Since this is going to cook for so long, I like to add a little liquid to the mix.  I use pineapple juice.  You don't need a lot.  I use an 8oz can.  Again, you can use whatever you want to for flavor.  I have used red and white wine, beer, stock, etc.  I prefer pineapple juice.  It lends to the breakdown of the tissue and provides a nice sweet flavor to the meat.  No more than 12 oz's or you'll end up with soup.  Special note:   WHATEVER YOU DO, MAKE SURE YOU DO NOT PUT BBQ SAUCE ON THIS MEAT AS IT COOKS!  If you do this, you will get BBQ flavored soup.  No one wants that.  Sauce is a condiment and should be used sparingly.  You want to taste the flavor of pork and spices, not just sauce.

Once the pig is covered with rub, it is ready for the oven.  Preheat your oven for 225degrees.  Put the rubbed piece of meat in a cast iron dutch oven or roasting pan and cover it.  Walk away.

As I stated, shoulder is tough.  The only way to break down those fibers is to hammer the hell out of it with a mallet or cook it slow and a low.  You will not believe how tender this piece of pork is when it is done.

Depending on how much you have, I usually cook my pork at 225 degrees for about 10 hours.  That's right, 10 hours.  It is so low a temp you can walk away from the stove and you are not going to worry about it burning or getting tough.  This took me all of 10 minutes to prepare.  Time for a beer.

I went within my comfort zone today.  IPA.  This is Sacred Cow IPA from Arbor Brewing in Ypsilanti, MI.  I never thought that something good would come out of someplace so close to Ann Arbor but I've got to admit, this is one tasty IPA.  Take a look at the color.  In my opinion, this is what an IPA should look like.

Doesn't that look good?  With an IPA, there is a fine line with me.  I don't want the beer to be so skunky hoppy that it chokes me as I drink, but I don't want a watered down, light tasting, 88 calorie bunch of nonsense either.  Meet me in the middle and I am a happy man.  This is exactly what this IPA does.  Good color, hint of malt, nice brash taste of hops.  It quenches my thirst.  It makes me long for another.  There are also hints of a fresh herb taste.  It's hard to describe, but if you have ever had the Fat Tire IPA, you will know what I mean.  It's good beer.  If I went to a bar and this was on tap, I would be hitting this plenty.  It goes great with the pulled pork, and I think it would be a compliment to any bar menu out there.  It is pricey.  At $10/6pack, you can do better for the money.  However,  it is getting increasingly more difficult to find micro brew that is under the $10 range.  My suggestion is to savor this fella and to find yourself a cheaper "everyday" beer.  This is some serious good tasting brew folks.  Go out and get a 6 pack at your nearest party store.  If they don't carry it, request that they do.  As far as an IPA goes, I would give this beer 4.5 out of 5 stars.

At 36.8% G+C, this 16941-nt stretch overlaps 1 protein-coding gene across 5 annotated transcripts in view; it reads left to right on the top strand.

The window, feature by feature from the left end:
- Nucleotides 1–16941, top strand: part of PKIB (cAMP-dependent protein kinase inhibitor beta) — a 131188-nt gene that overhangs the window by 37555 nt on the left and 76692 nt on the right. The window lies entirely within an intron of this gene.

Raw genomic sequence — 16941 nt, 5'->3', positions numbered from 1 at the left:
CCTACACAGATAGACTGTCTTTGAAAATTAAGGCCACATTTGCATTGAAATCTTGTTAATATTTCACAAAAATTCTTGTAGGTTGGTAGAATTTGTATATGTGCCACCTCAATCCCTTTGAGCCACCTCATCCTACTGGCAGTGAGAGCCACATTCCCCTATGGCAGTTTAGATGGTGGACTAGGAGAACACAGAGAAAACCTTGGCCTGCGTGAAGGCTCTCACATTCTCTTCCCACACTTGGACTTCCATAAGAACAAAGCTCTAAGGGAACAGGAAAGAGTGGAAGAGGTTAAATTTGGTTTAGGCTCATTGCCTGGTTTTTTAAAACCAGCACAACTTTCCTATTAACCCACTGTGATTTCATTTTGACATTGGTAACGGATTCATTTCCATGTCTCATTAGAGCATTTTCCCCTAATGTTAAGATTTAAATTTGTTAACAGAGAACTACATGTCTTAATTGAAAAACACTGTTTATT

Here is the pig.  10 hours of roasting.

Like butta.

Toss this meat with your favorite BBQ and serve on a bun.  I like pickles on top of mine.  This pig is served with tater salad and slaw.

Wednesday, January 19, 2011


If you are ever looking for a good English pale ale check out Boddingtons.  These pint cans of pub ale goodness are available most everywhere since InBev bought it back a few years.  I have only seen these packaged in 4 pint cans with the distinct yellow and black can making it hard to miss.  

I am a fan of draft beer.  There is nothing that makes my heart race with joy as a bartender filling a glass pint full of suds from a tap.  Truly a wonderful thing.  If you want a tap taste in a can, Boddingtons does a great job with this beauty installing a DRAUGHTFLOW widget into each can.  When you pop the top, the widget releases the carbonation and gives the beer a great head.  Word to the wise, make sure you have your glass at the ready for pouring as this can will start to overflow quickly. 

Good taste to this beer.  A slight bitterness lends to the drinkability but doesn't overpower you.  It's almost like drinking a glass of iced tea.  Very low in alcohol content, 3.5ABV, Boddingtons allows for long nights of darts and snooker with friends without getting too snookered.  It's pure English ale at it's best.  I've never seen this on tap at any bar, but consdering the area that I live, that isn't surprising.  The one caveat with this brew is the price.  At almost $8 for 4 pint cans, it is a little pricey, especially if you are going for long bouts of drinking.  I would imagine the price on tap would be better if you can find it, but I'm not holding my breath for my area.  As far as pairing this with food, any pub food would be grand with this.  It's thirst quenching abilities will truly come in handy with the wings, red meat, and salty snacks found in most bars.

Beer tastes better in bibs!

Monday, January 10, 2011

Hell Hath No Fury

Part of the enjoyment I get out of beer are the wide varieties and styles that this drink offers.  However, I am guilty of getting into a rut.  Most beer drinkers have their favorites.  If you read my blog, you are probably guessing that I am a fan of the lighter style IPA's and wheat beers.  It is very easy to go into your local beer store and see that familiar 6 pack and just put in in the cart.  I am going out of my comfort zone today.